The gruesome murder of Reverend Lawan Andimi, Chairman of the Christian Association of Nigeria, CAN in Michika Local Government Area of Adamawa State by Boko Haram is a heinous crime that should be condemned by all men and women who abhor evil.
Because what happened to him is the true definition of evil and man’s inhumanity to man. Andimi was abducted on January 3, 2020 following the invasion of Michika by the insurgents who were said to have been repelled by the security forces. They did not retreat without a fight and Andimi was captured in the process. He was another casualty of the unending war of insurgency. Thereafter, he was shown as a trophy of war by the abductors who apparently forced him to make videos appealing for his release before they finally decided to murder him in cold blood on Monday January 20, 2020 according to reports.
The scripting of the murder including his parade by his abductors before they carried out the dastardly act of murdering an innocent man over nothing shows the dire situations Nigeria is. The handwriting is very clear. The country may not be at war. But it is in the grip of a bloody insurgency fostering a regime of fear and helplessness across the land. Nobody is safe and the dark minds behind the insurgency are roaming round the nooks and crannies of selected parts of the country looking for whom to devour.
But Andimi’s murder is not just another strike by Boko Haram or whoever or whatever group is behind the reprehensible act. The perpetrators of the murder encrypted a message with the termination of another innocent life. It is a dark manifesto from the insurgents who seem to be saying that they are on the rebound from the degradation which the government and its security forces have repeatedly maintained that they have inflicted on them. Yes the security forces may have degraded Boko Haram and its allies and associates through the many encounters and battles between both sides. But from the murder of Andimi and the recent upsurge in hostage taking, random killings and invasion of villages particularly in Borno, Yobe, Adamawa and highway heist in Kaduna, Katsina and other contiguous zones, the bandits are still potent enough. They pick and choose their targets and spread fear and misery in the land through mindless killing, maiming and abduction of innocent citizens.
Of course condemnation is necessary and harsh words should be employed to characterize their odious crime and brigandage. But it is not enough to just condemn the act and move on until they strike again. Indeed this is not a period for grandstanding or parade of righteous indignation. It is also not time for political cheap shots and filibuster. Such condemnation in the face of clear and present danger that the insurgents pose to the polity and the welfare of its citizen sound hollow. We have seen and heard that time and time again. This is the time for action. This is a time to act. This is the time to reassess the war against the insurgency and their local and foreign collaborators and map out new strategies to tame them. Such discourse should be tempered by patriotic zeal and not any deft political game or ethnic jingoisms and religious rabble rousing.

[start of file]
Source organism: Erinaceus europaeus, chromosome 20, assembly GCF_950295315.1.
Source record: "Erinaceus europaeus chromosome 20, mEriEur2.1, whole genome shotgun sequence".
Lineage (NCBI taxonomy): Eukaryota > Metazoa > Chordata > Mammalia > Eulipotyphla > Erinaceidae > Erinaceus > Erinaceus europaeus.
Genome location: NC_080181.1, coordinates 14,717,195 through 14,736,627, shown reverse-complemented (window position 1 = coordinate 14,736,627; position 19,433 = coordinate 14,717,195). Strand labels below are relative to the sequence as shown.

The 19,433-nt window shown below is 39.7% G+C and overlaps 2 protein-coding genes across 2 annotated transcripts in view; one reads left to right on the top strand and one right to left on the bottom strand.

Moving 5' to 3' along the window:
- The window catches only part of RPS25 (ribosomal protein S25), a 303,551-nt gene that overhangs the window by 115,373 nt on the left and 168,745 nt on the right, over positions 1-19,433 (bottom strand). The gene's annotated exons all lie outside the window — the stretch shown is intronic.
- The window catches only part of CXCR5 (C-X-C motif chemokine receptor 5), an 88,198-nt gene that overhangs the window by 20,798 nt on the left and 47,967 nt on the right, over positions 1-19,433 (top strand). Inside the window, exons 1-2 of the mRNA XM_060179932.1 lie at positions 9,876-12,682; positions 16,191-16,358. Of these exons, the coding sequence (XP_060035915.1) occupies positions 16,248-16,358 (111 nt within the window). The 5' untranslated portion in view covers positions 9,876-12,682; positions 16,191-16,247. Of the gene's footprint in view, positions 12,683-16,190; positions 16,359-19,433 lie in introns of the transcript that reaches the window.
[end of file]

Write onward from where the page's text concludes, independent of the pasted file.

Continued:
Before our very eyes the insurgents are becoming bolder, killing both civilians and men of the security forces with reckless abandon and we are here debating over inanities. This is time for all concerned to come together and face our common enemy. And rather than dissipating energy on the propriety of the establishment of an ingenious security measure to check insecurity and banditry by a particular region, it’s time to see how such can be replicated all over the country. The debate should actually be about how to devise ways to build in check and balances into regional and state security outfits and fortify such structure to improve the security architecture of the country. Those who have fashioned new methods to shore up the security of their regions and states deserve commendation and not condemnation.
In plain terms, the government and those opposed to the Amotekun Security outfit of the Southwest region should be more concerned about halting the resurgence of Boko Haram. The Amotekun Initiative should provide a template that should engender similar outfits in other parts of the country. The debate should be about how to make Amotekun and similar security outfits fit into the drive to degrade Boko Haram and other hate spewing killing machines and permanently cut off their stranglehold on the country’s jugular. That is the only way the evil visited on Andimi by the unconscionable Boko Haram and their collaborators will not be repeated in Michika and other parts of the country.
Adebanjo sent this piece via [email protected]